ANC calls for review of protector’s party-state separation findings

ANC calls for review of protector’s party-state separation findings

The African National Congress on Friday urged government to seek a review of the findings and “far reaching implications” of the public protector’s report on the conflation of state and party activities.

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The ANC had noted with extreme concern the report in the Mail and Guardian newspaper, according to which Public Protector Thuli Madonsela was reported to have said “When a minister is in an event as a minister, not as a party representative, he or she can not endorse a particular party”, ANC spokesman Zizi Kodwa said in a statement.

This follows Madonsela’s release on Thursday of a report dealing with the ANC’s alleged failure to separate the state and the party. Included in the report, was the Free State government’s service delivery programme – operation Hlasela – which Madonsela found to have been used in the ANC’s local government electioneering in 2011. She recommended policy be developed to clarify the separation between state and party activities.

Kodwa said on Friday: “While we unambiguously accept that state resources should never be utilised [for] political party campaigning, it is our assertion that this view by the public protector is unfortunate.

“Consequently, the African National Congress urges government to seek review of the findings and the far reaching implications of the public protector’s report.”

South Africa’s proportional representation electoral system meant voters vote for a party, not for individuals. The party concerned chose those who would represent them in Parliament, and from these MPs, the majority party selected members of the national executive in line with section 91 of the Constitution.

“Cabinet members do not change their allegiance to their political parties nor claim to be non-partisan once they are appointed to Cabinet. They are tasked with the implementation of the policies of the governing party on the basis of which the party was endorsed by the electorate,” Kodwa said.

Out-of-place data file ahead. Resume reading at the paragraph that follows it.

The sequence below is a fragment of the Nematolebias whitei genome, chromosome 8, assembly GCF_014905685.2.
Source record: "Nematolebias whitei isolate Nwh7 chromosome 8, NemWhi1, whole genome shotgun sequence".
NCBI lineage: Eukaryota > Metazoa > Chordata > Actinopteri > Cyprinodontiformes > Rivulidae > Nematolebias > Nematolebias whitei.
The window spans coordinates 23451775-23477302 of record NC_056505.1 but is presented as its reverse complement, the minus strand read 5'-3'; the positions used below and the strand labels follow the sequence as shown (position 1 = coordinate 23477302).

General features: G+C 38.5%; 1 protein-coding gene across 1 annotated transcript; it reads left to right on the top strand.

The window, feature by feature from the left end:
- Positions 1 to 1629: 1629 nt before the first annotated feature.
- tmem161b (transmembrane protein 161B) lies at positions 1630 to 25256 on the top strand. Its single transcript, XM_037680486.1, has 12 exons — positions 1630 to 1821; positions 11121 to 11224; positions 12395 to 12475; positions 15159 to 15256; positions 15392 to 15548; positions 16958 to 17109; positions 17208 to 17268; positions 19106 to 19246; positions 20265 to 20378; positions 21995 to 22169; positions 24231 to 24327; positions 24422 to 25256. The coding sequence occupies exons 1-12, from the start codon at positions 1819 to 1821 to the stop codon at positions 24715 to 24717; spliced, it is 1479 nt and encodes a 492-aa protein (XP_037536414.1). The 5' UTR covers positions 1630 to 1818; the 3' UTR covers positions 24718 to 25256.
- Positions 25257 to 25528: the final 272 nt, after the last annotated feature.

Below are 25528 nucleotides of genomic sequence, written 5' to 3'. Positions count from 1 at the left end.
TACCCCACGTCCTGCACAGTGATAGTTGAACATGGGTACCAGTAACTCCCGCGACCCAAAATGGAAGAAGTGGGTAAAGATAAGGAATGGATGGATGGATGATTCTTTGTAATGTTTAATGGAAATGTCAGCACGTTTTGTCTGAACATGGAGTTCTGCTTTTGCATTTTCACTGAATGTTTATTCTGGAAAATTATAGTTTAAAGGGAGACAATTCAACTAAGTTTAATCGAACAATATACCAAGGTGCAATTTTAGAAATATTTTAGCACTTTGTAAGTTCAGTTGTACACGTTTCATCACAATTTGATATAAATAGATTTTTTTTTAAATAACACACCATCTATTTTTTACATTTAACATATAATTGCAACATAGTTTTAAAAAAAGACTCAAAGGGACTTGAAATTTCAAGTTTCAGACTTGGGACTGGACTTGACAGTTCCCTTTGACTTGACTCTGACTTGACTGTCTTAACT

“Wherever they appear in public they remain deployees and ambassadors of that party. It is not inconceivable that in the execution of their tasks they will refer to the successes and challenges of the ANC-led government they have been tasked to serve in, as it is the ANC programme they are driving with its mandate derived from the people.”

This constituted government remained in force until a new government was elected and formed through regular elections. Until then the national executive had a constitutional obligation to deliver on government tasks – even during an election period.

The public protector’s conflation of political party with private interests further seemed to go against international practice. In all governments around the world, there was a dynamic distinction between party political and state interests because the governing party invariably determined policy through the democratic process of government, Kodwa said. - ANA

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